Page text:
Despite releasing what many consider to a groundbreaking effort in the drum and bass genre (Drum And Bass For Papa under the Plug guise), Luke Vibert has pretty much always had one foot fully straddling the old-school line with his love of classic acid sounds. No matter what name he's recording under, he manages to toss in a bit of a nod to the delightful sounds and even recorded the ode "I Love Acid" on most recent full length Yoseph.
If that aforementioned track was a simple nod towards acid, then this newest release is a full-on gushing tear-stained letter and testament to the sound. Lover's Acid collects 12 tracks from 3 seperate EPs released by Vibert in 2000, 2002, and 2005, and while the quality is somewhat varied, there should be more than enough on the hourlong release to please fans of Mr. Vibert himself or most looking for a little fun.
The release opens with "Funky Acid Stuff" and it's one of the more solid tracks on the release as he rolls a delicious, warbling analogue acid squiggle over one of his almost cartoon-sounding chunky beats while samples of people hooting and hollering fill in the spots when the track calms down. "Cash'N'Carry Acid" sounds like a modernized version of a blaxsploitation soundtrack while "Gwithian" keeps things much more subtle, blending flute loops and mid-tempo jazzy breaks that work quite well to add a bit of variety to the release (without a TB 303 to be heard). The album-titled "Lover's Acid" works just like the title states, as Vibert slows things down to bedroom pace while still keeping a bit of growl and funk to pull things together.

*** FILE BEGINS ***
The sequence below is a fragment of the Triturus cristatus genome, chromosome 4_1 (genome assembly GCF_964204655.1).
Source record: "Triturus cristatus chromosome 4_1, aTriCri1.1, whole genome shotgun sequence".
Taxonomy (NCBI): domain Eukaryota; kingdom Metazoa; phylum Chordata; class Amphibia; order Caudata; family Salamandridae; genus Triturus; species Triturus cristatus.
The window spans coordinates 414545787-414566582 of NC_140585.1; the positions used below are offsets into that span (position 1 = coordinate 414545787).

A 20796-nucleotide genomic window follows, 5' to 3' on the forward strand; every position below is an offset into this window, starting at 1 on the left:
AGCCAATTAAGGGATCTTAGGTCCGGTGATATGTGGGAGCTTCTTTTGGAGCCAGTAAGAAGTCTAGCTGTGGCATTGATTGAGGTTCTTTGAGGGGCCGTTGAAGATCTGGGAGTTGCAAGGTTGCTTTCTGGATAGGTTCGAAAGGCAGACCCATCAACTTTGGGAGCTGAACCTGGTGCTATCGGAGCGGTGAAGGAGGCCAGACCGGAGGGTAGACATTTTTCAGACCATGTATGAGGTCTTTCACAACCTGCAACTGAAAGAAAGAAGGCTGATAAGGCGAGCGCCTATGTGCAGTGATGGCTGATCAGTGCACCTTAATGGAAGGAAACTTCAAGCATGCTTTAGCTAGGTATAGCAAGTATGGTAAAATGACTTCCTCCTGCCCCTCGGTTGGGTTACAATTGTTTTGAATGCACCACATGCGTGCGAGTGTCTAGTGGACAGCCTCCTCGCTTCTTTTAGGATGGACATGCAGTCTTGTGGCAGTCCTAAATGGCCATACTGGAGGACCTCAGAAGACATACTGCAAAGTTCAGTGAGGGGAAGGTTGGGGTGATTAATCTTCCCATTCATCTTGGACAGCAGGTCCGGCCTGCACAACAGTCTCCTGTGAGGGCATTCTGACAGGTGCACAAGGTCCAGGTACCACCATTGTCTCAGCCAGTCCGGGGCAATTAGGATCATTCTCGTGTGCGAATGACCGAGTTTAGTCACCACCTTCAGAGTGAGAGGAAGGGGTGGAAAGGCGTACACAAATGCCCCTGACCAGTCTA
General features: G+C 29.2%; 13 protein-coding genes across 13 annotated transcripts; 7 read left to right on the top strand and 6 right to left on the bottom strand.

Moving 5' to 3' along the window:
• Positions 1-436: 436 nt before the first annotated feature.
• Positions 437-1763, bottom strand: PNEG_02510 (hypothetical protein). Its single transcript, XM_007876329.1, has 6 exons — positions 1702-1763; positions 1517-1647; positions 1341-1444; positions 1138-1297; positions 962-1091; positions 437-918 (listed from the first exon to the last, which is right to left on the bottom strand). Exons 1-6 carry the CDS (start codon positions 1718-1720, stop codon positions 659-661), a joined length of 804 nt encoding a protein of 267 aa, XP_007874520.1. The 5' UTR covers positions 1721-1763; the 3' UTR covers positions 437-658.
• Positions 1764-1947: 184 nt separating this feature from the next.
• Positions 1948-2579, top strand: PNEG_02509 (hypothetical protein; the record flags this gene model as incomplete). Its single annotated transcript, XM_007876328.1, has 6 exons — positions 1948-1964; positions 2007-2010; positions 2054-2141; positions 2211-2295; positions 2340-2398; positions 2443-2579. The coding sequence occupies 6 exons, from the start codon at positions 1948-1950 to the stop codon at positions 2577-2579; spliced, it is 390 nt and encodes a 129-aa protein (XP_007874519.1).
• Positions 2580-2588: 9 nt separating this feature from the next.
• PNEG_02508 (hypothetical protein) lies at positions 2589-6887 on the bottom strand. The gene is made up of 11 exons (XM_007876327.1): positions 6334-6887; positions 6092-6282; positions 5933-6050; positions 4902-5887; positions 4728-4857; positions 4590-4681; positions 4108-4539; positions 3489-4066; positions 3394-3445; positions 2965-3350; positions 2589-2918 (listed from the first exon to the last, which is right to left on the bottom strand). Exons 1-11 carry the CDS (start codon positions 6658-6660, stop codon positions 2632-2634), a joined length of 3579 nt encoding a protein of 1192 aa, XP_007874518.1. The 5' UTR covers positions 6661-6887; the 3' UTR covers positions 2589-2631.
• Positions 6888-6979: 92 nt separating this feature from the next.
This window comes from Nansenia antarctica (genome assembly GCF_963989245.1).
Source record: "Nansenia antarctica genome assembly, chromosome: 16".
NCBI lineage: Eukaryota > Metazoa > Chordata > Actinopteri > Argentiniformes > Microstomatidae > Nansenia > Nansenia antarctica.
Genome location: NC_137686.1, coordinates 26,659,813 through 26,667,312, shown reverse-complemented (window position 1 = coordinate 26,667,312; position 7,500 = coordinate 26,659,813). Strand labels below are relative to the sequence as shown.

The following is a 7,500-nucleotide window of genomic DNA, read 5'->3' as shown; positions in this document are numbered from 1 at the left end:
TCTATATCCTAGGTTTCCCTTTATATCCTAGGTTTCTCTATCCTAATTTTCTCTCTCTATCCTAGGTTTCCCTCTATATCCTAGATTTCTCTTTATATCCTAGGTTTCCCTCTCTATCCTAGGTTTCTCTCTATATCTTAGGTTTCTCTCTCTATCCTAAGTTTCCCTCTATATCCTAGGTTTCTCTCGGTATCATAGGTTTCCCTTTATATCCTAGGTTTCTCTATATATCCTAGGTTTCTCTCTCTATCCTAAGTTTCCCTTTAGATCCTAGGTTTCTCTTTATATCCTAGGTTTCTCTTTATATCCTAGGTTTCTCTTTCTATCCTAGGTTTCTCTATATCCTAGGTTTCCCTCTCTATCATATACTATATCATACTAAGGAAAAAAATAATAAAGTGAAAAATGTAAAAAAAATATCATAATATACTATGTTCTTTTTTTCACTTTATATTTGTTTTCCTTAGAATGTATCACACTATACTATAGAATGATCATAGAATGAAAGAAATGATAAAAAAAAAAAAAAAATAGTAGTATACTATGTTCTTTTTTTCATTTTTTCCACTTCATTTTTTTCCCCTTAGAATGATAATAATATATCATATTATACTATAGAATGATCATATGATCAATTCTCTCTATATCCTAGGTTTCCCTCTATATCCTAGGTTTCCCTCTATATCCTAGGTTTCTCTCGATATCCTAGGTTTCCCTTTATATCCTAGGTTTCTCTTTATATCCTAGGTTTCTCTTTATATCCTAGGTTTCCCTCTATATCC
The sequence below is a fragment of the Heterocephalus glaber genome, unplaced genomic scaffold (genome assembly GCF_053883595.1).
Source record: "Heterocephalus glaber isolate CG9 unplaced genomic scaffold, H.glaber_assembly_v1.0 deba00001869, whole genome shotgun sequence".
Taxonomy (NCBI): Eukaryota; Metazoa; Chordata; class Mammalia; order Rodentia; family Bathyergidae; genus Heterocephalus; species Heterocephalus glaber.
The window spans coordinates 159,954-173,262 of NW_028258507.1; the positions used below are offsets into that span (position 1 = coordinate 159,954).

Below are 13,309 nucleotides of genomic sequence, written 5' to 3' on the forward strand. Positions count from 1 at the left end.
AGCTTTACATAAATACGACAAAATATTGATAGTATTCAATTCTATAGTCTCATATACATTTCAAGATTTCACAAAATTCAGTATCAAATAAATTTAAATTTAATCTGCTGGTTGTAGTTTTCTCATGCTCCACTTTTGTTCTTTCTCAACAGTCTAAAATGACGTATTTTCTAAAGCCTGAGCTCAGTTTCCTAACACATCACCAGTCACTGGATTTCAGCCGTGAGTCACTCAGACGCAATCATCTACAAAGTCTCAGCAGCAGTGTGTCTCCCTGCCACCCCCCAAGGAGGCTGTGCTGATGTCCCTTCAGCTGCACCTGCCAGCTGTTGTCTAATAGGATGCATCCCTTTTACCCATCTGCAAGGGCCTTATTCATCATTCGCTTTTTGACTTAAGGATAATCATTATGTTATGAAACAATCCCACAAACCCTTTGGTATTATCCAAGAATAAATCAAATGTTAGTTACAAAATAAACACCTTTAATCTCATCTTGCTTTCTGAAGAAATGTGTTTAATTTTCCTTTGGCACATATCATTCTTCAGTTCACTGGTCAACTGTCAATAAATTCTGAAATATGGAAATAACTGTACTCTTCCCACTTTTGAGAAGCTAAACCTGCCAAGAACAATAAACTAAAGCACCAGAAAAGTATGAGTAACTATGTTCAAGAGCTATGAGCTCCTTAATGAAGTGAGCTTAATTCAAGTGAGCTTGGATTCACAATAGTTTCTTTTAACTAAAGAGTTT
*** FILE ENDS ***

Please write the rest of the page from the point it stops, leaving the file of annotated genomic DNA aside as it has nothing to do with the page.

There are a couple stumbling spots on the release, and "Homework" is one of them, sounding like a track that's been recycled from sounds that have already been used by every rave track from the past 20 years while "Acid2000" lumbers along with a generic funky-drummer rhythm and vocal samples that add nothing. Fortunately, he pops things up a notch towards the end of the release with the hyper-dancefloor of "Come On Chaos" and the gritty breakbeats of "Dirty Fucker" as he drops some of the most squelched-out acid sounds on the entire release. Because the release is comprised of 3 different EPs, there's obviously going to be a little bit of disparity between then, but in large part the aesthetic that Vibert has honed for so long makes for a mostly-entertaining little collection.